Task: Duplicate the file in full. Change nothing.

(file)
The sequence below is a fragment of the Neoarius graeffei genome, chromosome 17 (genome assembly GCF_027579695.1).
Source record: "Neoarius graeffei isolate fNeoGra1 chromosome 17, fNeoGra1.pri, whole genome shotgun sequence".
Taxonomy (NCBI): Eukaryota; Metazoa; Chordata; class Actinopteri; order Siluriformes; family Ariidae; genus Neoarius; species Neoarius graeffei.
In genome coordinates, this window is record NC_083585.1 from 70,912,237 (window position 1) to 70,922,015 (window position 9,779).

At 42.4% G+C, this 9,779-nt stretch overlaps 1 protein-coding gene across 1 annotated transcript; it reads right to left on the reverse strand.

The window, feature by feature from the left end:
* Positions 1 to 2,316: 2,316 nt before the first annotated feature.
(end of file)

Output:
The sequence below is a fragment of the Neoarius graeffei genome, chromosome 17 (genome assembly GCF_027579695.1).
Source record: "Neoarius graeffei isolate fNeoGra1 chromosome 17, fNeoGra1.pri, whole genome shotgun sequence".
Taxonomy (NCBI): Eukaryota; Metazoa; Chordata; class Actinopteri; order Siluriformes; family Ariidae; genus Neoarius; species Neoarius graeffei.
In genome coordinates, this window is record NC_083585.1 from 70,912,237 (window position 1) to 70,922,015 (window position 9,779).

At 42.4% G+C, this 9,779-nt stretch overlaps 1 protein-coding gene across 1 annotated transcript; it reads right to left on the reverse strand.

The window, feature by feature from the left end:
* Positions 1 to 2,316: 2,316 nt before the first annotated feature.